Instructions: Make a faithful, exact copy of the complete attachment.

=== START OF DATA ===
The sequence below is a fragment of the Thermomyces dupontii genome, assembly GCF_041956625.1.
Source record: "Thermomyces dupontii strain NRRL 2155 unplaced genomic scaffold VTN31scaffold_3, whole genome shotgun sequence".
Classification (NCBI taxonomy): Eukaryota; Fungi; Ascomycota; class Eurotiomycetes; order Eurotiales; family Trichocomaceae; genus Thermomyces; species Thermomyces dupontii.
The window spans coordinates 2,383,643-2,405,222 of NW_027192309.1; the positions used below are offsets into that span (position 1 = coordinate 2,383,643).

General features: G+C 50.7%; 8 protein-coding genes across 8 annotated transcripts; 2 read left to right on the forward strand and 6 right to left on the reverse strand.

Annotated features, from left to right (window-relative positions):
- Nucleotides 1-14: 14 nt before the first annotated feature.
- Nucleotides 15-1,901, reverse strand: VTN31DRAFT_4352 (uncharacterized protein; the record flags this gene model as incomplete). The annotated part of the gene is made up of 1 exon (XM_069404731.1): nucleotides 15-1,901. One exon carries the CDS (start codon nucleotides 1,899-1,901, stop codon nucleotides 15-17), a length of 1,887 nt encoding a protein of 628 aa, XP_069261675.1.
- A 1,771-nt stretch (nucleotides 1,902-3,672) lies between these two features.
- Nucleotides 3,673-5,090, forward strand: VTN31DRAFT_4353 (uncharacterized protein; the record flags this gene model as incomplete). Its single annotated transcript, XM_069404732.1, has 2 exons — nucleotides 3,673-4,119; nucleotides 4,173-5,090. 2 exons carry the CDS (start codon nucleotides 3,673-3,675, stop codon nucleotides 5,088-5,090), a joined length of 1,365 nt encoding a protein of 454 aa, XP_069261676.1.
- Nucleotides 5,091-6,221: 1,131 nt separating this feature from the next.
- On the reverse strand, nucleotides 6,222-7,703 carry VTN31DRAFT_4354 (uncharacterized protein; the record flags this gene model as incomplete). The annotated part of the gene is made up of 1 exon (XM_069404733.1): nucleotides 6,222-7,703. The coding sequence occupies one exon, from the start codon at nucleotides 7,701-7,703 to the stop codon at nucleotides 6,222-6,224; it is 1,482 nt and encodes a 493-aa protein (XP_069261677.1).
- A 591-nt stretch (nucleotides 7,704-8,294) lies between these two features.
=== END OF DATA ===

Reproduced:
The sequence below is a fragment of the Thermomyces dupontii genome, assembly GCF_041956625.1.
Source record: "Thermomyces dupontii strain NRRL 2155 unplaced genomic scaffold VTN31scaffold_3, whole genome shotgun sequence".
Classification (NCBI taxonomy): Eukaryota; Fungi; Ascomycota; class Eurotiomycetes; order Eurotiales; family Trichocomaceae; genus Thermomyces; species Thermomyces dupontii.
The window spans coordinates 2,383,643-2,405,222 of NW_027192309.1; the positions used below are offsets into that span (position 1 = coordinate 2,383,643).

General features: G+C 50.7%; 8 protein-coding genes across 8 annotated transcripts; 2 read left to right on the forward strand and 6 right to left on the reverse strand.

Annotated features, from left to right (window-relative positions):
- Nucleotides 1-14: 14 nt before the first annotated feature.
- Nucleotides 15-1,901, reverse strand: VTN31DRAFT_4352 (uncharacterized protein; the record flags this gene model as incomplete). The annotated part of the gene is made up of 1 exon (XM_069404731.1): nucleotides 15-1,901. One exon carries the CDS (start codon nucleotides 1,899-1,901, stop codon nucleotides 15-17), a length of 1,887 nt encoding a protein of 628 aa, XP_069261675.1.
- A 1,771-nt stretch (nucleotides 1,902-3,672) lies between these two features.
- Nucleotides 3,673-5,090, forward strand: VTN31DRAFT_4353 (uncharacterized protein; the record flags this gene model as incomplete). Its single annotated transcript, XM_069404732.1, has 2 exons — nucleotides 3,673-4,119; nucleotides 4,173-5,090. 2 exons carry the CDS (start codon nucleotides 3,673-3,675, stop codon nucleotides 5,088-5,090), a joined length of 1,365 nt encoding a protein of 454 aa, XP_069261676.1.
- Nucleotides 5,091-6,221: 1,131 nt separating this feature from the next.
- On the reverse strand, nucleotides 6,222-7,703 carry VTN31DRAFT_4354 (uncharacterized protein; the record flags this gene model as incomplete). The annotated part of the gene is made up of 1 exon (XM_069404733.1): nucleotides 6,222-7,703. The coding sequence occupies one exon, from the start codon at nucleotides 7,701-7,703 to the stop codon at nucleotides 6,222-6,224; it is 1,482 nt and encodes a 493-aa protein (XP_069261677.1).
- A 591-nt stretch (nucleotides 7,704-8,294) lies between these two features.